As I was thinking about Mobile Device Management this morning, I was asking myself what the appropriate term was for technology that allows an enterprise to erase its data from an employee’s (or former employee’s) personal device. I started Googling terms like “Intelligent Kill Pill” and eventually came across the term “selective wipe.”
An older term “remote wipe” seems to be the prevailing way to describe the process by which an enterprise sends a kill pill to a mobile device to erase its memory. The problem with this approach is that in a BYOD world, employees using their own personal device to access a corporate network will not tolerate their employer erasing private data such as pictures and personal emails from the device if it ever became necessary to remove the corporate data.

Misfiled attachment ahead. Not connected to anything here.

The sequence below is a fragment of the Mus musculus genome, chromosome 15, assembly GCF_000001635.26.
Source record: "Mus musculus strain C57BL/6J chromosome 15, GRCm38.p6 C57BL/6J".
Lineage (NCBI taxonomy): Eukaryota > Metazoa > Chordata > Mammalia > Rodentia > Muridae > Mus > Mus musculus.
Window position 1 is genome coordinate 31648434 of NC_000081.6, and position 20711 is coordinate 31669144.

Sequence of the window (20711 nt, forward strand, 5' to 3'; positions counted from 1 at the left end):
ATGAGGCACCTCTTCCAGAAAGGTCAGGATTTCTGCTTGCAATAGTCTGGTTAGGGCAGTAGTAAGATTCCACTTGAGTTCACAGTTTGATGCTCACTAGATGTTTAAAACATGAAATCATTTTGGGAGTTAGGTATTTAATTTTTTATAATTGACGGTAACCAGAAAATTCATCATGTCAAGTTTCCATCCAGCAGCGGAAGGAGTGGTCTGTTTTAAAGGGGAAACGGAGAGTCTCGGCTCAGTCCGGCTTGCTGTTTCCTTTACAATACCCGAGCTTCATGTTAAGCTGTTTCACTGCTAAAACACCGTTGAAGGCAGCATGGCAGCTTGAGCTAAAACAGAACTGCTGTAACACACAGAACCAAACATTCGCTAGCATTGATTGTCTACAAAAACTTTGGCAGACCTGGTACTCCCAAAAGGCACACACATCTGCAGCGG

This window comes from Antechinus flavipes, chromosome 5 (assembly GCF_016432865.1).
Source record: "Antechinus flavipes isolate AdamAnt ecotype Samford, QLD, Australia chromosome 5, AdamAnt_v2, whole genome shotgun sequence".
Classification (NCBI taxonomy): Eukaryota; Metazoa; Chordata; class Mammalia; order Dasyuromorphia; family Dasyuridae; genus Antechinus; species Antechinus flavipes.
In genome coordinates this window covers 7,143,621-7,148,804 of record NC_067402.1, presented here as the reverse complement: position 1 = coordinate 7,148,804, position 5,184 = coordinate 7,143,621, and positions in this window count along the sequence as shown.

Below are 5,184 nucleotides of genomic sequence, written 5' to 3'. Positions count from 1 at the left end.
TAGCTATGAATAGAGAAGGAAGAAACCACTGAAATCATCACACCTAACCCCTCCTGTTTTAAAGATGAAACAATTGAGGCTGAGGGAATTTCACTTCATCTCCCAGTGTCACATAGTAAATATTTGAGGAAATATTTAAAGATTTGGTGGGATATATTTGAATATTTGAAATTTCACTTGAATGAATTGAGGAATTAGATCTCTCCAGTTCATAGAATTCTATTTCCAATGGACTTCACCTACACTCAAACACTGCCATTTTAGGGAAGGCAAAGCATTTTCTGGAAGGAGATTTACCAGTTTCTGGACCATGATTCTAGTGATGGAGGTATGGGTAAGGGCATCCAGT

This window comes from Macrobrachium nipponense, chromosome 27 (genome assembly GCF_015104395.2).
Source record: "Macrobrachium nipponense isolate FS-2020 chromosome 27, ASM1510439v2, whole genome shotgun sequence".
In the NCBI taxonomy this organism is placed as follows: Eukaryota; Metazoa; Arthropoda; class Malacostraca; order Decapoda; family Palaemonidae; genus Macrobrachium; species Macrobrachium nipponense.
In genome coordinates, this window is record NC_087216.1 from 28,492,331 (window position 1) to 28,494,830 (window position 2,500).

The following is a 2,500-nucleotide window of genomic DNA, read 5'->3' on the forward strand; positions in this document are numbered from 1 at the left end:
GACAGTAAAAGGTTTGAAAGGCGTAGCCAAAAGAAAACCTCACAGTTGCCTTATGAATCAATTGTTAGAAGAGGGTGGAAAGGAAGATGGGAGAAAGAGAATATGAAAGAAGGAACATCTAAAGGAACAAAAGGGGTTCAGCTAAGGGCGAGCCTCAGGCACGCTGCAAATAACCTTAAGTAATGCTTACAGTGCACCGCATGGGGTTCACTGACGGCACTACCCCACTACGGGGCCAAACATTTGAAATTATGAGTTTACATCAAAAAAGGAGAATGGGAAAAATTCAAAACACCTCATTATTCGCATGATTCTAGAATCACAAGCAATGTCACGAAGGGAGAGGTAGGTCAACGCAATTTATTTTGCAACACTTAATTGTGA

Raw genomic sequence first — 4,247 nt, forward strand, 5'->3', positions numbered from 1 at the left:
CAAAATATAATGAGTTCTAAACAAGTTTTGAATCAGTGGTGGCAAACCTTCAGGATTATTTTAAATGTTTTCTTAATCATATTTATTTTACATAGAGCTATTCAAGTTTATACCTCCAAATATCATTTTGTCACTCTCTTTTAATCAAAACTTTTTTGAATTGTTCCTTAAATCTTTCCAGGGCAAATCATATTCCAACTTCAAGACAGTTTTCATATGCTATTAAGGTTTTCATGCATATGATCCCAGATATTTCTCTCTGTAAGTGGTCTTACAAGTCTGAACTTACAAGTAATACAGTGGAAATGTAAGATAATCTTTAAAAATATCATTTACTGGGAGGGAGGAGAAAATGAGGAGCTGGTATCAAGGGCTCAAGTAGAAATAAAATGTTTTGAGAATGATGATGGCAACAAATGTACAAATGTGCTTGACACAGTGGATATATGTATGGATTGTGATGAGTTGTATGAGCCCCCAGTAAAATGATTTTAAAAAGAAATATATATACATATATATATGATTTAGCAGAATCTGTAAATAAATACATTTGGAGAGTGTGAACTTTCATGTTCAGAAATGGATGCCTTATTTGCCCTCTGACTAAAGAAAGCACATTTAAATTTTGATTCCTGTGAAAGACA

The “selective wipe” is designed to solve this problem. Selective wipe enables an enterprise to issue a kill pill to a BYOD device to erase only the applications and data that the corporation owns without affecting personal data or preventing personal use of the device.
Coincidentally, Sprint recently announced the expansion of the Sprint Professional Mobility Services portfolio, a suite of solutions designed to help businesses simplify management and security across an increasingly complex mix of devices in the workplace. New to the portfolio is Sprint Device Management, which delivers mobile device management and security capabilities across multiple carriers and operating systems with industry leading companies such as AirWatch and Zenprise.
AirWatch calls the BYOD selective wipe feature “enterprise wipe” while Zenprise refers to it as “container wipe,” referring to the secure container on each BYOD managed device to store corporate data. With BYOD becoming a common way for enterprise employees to access corporate data, it will become important for all IT security paradigms to include provisions, rules and processes for selective wipe — the gentler, softer, kill pill.